To those who want to recognize sections, the names to be used are as follows:
  • Sect. 1. Cephaloscirpus (KURZ) B. & H. Gen. P1. 3 (1883) 1056. — Cephaloscirpus KURZ, J. As. Soc. Beng. 38, ii (1869) 83 (T: Hypaelyptum macrocephalum GAUDICH.). — Mapania subg. Cephaloscirpus CLARKE, Kew Bull. add. ser. 8 (1908) 131; UITTIEN, Rec. Trav. Bot. Néerl. 32 (1935) 185.
    Flowering stems central. Involucral bracts foliaceous. Inflorescence capitate.
    Embraces the E. Malesian M. macrocephala and M. moseleyi. UITTIEN referred also M. latifolia to this section, but this species shows strong relations to M. cuspidata and M. holttumii.
  • Sect. 2. Pandanophyllum (HASSK.) B. & H. Gen. P1. 3 (1883) 1056. — Pandanophyllum HASSK. Tijd. Nat. Gesch. Phys. 10 (1843) 118, p.p. (T: Pandanophyllum palustre HASSK. ex STEUD.). — Lepironia sect. Pandanophyllum MIQ. Illustr. (1870) 60. — Mapania sect. Halostemma CLARKE, Fl. Br. Ind. 6 (1894) 681; UITTIEN, Rec. Trav. Bot. Néerl. 33 (1936) 284 (T: Mapania silhetensis CLARKE). — Mapania subg. Halostemma CLARKE, Kew Bull. add. ser. 8 (1908) 130; UITTIEN, Rec. Trav. Bot. Néerl. 32 (1935) 185.
    Flowering stems lateral. Involucral bracts glume-like. Inflorescence always capitate.
  • Sect. 3. Macrolepironia (MIQ.) KERN, Blumea 12 (1963) 25. — Lepironia sect. Macrolepironia MiQ. Illustr. (1870) 60 (Lectotype: Lepironia enodis MIQ.). — Mapania sect. Pandanophyllum (non B. & H.) CLARKE, Fl. Br. Ind. 6 (1894) 682; UITTIEN, Rec. Trav. Bot. Néerl. 33 (1936) 145. — Mapania subg. Pandanophyllum CLARKE, Kew Bull. add. ser. 8 (1908) 130; UITTIEN, Rec. Trav. Bot. Néerl. 32 (1935) 185. — Mapania subg. Pandanoscirpus UITTIEN, Rec. Trav. Bot. Néerl. 33 (1936) 278 (T: Mapania petiolata CLARKE).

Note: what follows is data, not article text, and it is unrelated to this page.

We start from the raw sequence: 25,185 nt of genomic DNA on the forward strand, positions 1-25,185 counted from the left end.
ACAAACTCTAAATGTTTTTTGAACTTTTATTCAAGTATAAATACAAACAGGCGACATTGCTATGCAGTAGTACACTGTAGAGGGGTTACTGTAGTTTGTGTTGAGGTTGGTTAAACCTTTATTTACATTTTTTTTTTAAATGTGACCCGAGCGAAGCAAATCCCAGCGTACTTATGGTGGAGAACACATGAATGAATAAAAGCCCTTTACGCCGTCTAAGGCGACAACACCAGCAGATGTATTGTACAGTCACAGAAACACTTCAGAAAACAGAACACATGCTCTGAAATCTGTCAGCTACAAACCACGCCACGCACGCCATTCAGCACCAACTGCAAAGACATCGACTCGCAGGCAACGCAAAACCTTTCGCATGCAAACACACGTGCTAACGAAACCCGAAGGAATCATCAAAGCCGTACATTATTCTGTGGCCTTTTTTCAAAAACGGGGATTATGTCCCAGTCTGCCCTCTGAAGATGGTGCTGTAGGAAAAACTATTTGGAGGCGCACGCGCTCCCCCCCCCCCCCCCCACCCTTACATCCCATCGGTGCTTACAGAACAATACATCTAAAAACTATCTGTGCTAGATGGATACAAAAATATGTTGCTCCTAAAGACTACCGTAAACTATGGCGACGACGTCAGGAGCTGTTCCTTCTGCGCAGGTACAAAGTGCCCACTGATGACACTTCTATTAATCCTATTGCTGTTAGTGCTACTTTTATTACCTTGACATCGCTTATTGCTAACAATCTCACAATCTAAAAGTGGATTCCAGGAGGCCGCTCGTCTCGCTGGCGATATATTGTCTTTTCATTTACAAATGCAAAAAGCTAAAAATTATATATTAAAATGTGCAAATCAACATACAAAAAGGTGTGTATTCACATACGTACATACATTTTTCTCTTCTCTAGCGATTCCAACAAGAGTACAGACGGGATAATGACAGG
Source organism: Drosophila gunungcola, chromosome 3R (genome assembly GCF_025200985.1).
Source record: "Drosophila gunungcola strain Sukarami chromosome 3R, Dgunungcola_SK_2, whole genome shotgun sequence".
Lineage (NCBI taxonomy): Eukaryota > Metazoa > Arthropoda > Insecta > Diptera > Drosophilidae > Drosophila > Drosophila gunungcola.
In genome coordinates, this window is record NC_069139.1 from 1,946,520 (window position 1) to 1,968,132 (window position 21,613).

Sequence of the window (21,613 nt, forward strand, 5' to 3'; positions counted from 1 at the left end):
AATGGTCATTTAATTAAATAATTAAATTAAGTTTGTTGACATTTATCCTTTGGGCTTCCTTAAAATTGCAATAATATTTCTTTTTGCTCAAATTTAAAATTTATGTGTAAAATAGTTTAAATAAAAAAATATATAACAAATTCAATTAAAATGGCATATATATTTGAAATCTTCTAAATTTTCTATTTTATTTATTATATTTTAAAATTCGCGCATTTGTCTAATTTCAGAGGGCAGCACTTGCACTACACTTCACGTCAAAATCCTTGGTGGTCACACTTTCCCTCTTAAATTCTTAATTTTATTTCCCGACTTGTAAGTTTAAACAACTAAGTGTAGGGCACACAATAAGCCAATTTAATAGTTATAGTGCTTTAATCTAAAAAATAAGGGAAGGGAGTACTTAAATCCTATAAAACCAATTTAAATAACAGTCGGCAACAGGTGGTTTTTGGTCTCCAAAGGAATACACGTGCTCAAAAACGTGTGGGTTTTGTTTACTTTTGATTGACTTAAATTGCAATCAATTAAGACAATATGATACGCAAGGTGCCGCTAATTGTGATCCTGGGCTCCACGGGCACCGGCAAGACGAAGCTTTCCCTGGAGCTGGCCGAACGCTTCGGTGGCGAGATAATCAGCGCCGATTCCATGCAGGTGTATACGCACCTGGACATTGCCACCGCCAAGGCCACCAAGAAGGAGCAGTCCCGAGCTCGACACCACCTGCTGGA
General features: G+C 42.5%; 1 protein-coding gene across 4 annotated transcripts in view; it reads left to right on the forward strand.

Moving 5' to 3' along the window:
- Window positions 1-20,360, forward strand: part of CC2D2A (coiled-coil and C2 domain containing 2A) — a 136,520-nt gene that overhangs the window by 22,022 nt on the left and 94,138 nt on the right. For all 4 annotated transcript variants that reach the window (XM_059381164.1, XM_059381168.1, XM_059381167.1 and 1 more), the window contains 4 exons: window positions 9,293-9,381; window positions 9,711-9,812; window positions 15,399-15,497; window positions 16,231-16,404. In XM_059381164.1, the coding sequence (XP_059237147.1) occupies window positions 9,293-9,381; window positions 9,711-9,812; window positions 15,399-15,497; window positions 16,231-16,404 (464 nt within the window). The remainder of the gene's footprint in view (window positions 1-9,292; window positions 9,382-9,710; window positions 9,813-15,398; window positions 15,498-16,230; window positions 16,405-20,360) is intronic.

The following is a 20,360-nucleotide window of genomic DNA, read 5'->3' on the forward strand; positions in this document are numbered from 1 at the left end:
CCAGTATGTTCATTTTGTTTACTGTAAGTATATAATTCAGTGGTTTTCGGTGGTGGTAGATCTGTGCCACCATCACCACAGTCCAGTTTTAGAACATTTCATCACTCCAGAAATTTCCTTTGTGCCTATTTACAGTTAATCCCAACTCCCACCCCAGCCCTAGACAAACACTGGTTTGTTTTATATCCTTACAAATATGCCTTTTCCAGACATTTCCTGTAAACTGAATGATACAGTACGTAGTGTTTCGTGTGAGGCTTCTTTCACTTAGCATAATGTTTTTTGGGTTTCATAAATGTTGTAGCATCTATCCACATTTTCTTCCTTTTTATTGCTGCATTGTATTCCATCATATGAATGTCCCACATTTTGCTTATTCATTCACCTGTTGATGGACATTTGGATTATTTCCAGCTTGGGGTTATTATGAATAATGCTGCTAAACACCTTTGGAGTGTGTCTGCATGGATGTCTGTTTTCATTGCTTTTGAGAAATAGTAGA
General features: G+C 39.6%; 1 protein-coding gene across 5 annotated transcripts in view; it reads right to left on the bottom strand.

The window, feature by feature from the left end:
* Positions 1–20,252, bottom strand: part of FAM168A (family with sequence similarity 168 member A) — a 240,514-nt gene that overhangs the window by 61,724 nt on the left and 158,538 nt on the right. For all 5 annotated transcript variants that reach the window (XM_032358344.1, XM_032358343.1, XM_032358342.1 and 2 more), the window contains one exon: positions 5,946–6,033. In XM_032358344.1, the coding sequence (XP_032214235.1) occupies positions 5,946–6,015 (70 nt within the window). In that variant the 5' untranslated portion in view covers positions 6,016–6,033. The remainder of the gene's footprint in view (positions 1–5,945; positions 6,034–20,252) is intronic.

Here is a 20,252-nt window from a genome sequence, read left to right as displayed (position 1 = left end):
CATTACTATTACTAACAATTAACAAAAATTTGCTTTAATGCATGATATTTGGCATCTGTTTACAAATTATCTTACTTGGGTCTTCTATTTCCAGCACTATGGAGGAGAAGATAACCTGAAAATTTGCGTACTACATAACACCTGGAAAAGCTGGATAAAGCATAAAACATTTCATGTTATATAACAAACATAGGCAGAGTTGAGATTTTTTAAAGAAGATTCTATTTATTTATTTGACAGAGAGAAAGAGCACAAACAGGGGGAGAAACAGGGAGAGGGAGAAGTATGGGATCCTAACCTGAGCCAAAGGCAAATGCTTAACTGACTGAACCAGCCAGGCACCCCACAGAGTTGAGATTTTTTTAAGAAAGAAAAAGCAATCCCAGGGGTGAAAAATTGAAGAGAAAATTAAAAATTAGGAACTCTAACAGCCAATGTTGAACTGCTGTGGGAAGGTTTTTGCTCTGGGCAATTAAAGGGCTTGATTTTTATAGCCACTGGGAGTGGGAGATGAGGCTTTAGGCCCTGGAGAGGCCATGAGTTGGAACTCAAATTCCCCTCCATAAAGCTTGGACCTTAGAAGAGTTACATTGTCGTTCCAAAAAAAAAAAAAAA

Flowering stems lateral. Inflorescence normally consisting of a single spikelet.
    UITTIEN referred M. richardsii and M. longiflora to this section. However, their inflorescence is composed of several spikelets, exactly as in M. debilis, which he placed in the preceding section. In future the three might be treated as a separate section.
    In M. cuspidata, M. squamata, M. spadicea, and M. graminea there are not rarely some secondary spikelets branching from the axils of the lower (‘empty’) glumes; usually there is no distinct involucre, but sometimes the lower glumes assume the aspect of involucral bracts.


Specific delimitation has proved to be difficult, this in contrast with the African species in which the Structure of the fruit offers good characters. The flowers in many Malesian species vary considerably in size (partly due to age). Therefore differential characters have largely been based on vegetative characters and are less tangible than desirable.
Herbarium material is often inadequate for critical study. Mapanias should be collected as whole plants, if possible both in flower and fruit.


UITTIEN 1936 – In: Rec. Trav. Bot. Néerl. p 145
AUBLET 1908 – In: Kew Bull. p 130
STEUD. 1855 – In: Syn. p 134
AUBLET 1936 – In: Rec. Trav. Bot. Néerl. p 277
BOECK. 1871 – In: Linnaea. p 136
Clarke 1894 – In: Fl. Br. Ind. p 680